Commitment to a particular theory, at least in the behavioral sciences, often involves an implicit, if not explicit, moral decision. The theory molds one's image of man and of the universe, or at least of that portion of the universe which is directly related to the theory. It compels one to adopt a tentative if not conclusive ontological perspective. It determines what will be observed and recorded and what will be ignored. It dictates the tools and techniques to be used in the research process. It specifies ones definitions of concepts and as a result tends to alienate one from others whose theories on the same subject "don't make sense." A "faith commitment" may hence be as basic to advanced scientific work as it is to personal trust in God through Jesus Christ and commitment of one's life to Him.
Ethics are thus woven into the procedure of the scientist in his scientific work as well as into the application of scientific findings to the problems of modern society and the needs of individual men. A realistic appraisal of the relationships between science and Christianity must include these shared ethical values as well as the historical conflicts which so often are stressed by the critics of Christianity. Christians who demand that their opponents be fair in the intellectual give-and-take pertinent to science-religion controversies must also be fair, recognizing that men in their own camp have not always been ethically consistent. Christians in science must practice what they preach, for "faith without works is dead, being alone." The end does not justify the means.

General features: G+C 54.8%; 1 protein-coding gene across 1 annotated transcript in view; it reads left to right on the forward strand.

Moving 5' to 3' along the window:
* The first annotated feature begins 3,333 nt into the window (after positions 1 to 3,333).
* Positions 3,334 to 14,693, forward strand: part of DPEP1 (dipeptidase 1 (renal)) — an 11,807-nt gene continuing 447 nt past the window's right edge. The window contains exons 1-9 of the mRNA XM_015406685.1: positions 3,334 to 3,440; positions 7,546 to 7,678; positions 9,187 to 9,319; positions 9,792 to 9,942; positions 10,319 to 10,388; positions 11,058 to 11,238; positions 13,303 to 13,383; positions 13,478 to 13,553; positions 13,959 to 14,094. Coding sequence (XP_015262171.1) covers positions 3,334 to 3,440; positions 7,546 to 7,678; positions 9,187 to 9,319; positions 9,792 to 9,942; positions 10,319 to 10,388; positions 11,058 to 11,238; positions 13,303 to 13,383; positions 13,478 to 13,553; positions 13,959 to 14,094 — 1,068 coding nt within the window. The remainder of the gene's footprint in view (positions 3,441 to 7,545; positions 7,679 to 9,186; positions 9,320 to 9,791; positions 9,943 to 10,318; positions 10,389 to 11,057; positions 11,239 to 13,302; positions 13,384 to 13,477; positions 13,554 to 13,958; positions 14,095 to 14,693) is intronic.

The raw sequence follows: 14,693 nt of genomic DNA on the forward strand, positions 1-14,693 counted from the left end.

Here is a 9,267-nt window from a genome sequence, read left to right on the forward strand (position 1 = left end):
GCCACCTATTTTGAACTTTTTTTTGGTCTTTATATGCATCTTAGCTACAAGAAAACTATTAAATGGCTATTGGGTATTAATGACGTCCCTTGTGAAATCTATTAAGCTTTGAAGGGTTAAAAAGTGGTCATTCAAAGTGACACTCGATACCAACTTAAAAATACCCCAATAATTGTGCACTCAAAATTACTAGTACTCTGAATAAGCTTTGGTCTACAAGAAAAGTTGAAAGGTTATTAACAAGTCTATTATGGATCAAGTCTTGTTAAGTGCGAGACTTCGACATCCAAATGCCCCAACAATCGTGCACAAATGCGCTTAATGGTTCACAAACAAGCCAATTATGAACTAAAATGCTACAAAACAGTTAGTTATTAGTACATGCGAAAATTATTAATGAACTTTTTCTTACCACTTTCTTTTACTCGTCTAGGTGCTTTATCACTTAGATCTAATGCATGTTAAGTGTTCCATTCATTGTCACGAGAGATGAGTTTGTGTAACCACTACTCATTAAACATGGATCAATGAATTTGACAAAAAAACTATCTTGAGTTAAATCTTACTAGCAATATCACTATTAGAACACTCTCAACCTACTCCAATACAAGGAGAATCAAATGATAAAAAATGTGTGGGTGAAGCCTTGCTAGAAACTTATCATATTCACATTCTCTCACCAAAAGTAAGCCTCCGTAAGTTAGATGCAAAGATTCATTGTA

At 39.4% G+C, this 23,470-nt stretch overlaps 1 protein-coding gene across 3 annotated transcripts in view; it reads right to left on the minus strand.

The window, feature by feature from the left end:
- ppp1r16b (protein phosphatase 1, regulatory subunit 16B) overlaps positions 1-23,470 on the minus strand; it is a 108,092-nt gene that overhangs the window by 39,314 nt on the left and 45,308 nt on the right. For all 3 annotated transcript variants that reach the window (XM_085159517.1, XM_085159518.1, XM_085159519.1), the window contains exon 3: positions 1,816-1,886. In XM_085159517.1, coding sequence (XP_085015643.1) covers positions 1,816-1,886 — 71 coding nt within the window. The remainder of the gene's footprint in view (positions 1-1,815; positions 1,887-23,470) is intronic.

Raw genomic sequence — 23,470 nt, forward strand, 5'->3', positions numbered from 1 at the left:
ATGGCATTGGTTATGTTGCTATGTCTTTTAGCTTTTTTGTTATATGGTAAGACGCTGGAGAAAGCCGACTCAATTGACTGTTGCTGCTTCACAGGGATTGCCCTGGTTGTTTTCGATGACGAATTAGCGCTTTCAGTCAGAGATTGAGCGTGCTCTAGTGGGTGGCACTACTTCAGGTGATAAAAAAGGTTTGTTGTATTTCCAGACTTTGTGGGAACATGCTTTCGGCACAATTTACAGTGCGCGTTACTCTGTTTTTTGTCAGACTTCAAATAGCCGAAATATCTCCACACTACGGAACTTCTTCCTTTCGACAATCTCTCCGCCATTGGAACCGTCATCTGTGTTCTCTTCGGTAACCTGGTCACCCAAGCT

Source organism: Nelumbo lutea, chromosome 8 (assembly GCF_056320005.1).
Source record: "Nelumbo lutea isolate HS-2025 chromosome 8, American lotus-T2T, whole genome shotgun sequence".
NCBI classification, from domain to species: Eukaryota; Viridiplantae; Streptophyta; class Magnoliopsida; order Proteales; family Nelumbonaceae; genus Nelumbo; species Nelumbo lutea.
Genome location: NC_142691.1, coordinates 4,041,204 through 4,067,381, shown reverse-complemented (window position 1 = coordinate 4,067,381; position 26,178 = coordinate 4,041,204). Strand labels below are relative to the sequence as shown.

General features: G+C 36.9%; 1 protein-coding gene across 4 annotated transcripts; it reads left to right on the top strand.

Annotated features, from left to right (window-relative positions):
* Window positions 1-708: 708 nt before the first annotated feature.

This symposium grows out of the eighth regional meeting of the North Central Section of the American Scientific Affiliation held at Macalester College, April 7, 1962. The four papers given at that excellent meeting on "Critical Ethical Decisions in Science" form the core of this issue of the Journal. The others have been selected or solicited to deal with related subjects.